Another option is the automated setup for WordPress and other popular apps. This uses a Mojo Marketplace-powered system which works in a similar way to other hosts, asking for a few basic details and then installing your app.

There's some annoying marketing, too. While one message told us ‘WordPress installation complete’, another said ‘overall site progress... 45%’, which was really just an invitation to click through a lengthy list of ads for themes and other extras. Fortunately, you can ignore these, and as you normally only install WordPress once it's not a major deal.

If you need more control, links at the top of the page give you access to low-level features. Clicking Email took us to an area where we could set up auto-responders, email forwarding, enable specific spam filters and more. And a Databases link displayed all the key MySQL details, including lists of existing databases and users, and tools to create more.

There's also a separate cPanel-based area for experienced users. Whether you're looking for AWStats, PHP Config, Cron Job or SSH management you'll find it somewhere here.

This system doesn't always work smoothly, but overall Bluehost deserves credit for what it has done. Other hosts typically focus on being easy-to-use, or powerful, but this system is brave enough to try and do both. And it's often very successful.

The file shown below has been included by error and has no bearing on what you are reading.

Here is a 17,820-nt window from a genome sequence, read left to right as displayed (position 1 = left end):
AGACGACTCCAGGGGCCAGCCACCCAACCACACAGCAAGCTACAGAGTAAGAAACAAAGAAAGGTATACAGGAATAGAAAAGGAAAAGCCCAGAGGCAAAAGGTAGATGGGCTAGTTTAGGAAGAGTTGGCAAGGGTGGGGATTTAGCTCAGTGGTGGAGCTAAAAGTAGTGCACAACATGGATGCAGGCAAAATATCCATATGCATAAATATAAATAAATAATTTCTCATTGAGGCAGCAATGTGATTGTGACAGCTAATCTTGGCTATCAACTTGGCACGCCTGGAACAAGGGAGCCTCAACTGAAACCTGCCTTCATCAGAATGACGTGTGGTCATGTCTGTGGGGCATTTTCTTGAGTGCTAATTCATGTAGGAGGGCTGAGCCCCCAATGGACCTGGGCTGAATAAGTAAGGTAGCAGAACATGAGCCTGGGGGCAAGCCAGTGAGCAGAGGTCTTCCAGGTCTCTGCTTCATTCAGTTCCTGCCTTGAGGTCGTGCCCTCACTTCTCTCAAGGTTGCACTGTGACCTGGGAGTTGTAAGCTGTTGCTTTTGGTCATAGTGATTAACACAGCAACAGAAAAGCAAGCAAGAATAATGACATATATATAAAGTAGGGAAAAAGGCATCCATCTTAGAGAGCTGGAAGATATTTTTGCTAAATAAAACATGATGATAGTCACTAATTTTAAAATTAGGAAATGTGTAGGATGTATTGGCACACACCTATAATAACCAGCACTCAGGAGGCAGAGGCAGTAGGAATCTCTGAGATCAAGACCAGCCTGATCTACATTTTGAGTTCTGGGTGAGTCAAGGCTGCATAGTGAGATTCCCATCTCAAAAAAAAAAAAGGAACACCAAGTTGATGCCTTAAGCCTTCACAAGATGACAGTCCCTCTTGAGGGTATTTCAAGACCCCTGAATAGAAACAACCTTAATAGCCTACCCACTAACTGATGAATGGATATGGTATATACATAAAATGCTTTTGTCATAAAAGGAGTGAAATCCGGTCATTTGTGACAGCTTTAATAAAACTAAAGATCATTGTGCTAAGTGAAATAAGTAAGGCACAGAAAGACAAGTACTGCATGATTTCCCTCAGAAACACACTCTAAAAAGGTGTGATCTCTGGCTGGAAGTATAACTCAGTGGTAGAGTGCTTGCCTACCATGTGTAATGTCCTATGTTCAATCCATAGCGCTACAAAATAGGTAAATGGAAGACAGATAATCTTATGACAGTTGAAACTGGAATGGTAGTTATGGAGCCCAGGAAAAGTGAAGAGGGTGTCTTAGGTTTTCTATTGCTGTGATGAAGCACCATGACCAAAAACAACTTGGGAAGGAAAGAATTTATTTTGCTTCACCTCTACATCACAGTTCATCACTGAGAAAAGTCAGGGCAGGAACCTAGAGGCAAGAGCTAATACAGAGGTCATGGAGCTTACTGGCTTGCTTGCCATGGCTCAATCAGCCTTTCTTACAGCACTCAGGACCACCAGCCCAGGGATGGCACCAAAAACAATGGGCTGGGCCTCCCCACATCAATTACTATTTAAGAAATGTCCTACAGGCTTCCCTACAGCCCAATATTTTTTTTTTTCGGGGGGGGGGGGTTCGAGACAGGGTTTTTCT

Performance

Our hosting tests begin with a look at how the support system performs. Bluehost got off to good start with its convenient integration of help and the hosting control panel. Clicking Support doesn't take you to a new page, but just opens a new panel with a search box. Enter a term and results are subsequently listed, then clicking an article opens the page in a new tab. Whatever hosting task you were working on before remains open in the original, so once you've found an answer you can test it out immediately.

The knowledgebase is far better than most of the competition. We tried our ‘how do you import a WordPress site’ question and were pointed to an excellent tutorial which covered the main steps, warned of some potential problems, and pointed us to useful articles with related advice.

We tried again with something vague – simply ‘PHP’ – but the site still gave us some useful articles, which in turn linked to others.

The search panel only displays the best five articles, but run another search from the help site and you can view up to 50, sorted by relevance, most viewed, most helpful (as voted by other customers) and more.

If you can't find a solution in the database, there's live chat available. We tried this with a simple query and had an accurate reply within three minutes. Bluehost doesn't have a support ticket system anymore, though, so if chat isn't enough then all you can do is call the company on its US support number – not an ideal situation.

To round off our tests we ran Bitcatcha and other performance benchmarks on the site. Speeds were excellent from US connections, just as you'd expect from an American host. Ping time from other locations could be a little slow, though, and Bluehost gave us average performance levels overall.

Final verdict

Bluehost's prices can be high, and the constant prodding to buy more products is annoying. But the company scores where it matters, with lots of features, powerful site management and an excellent support site.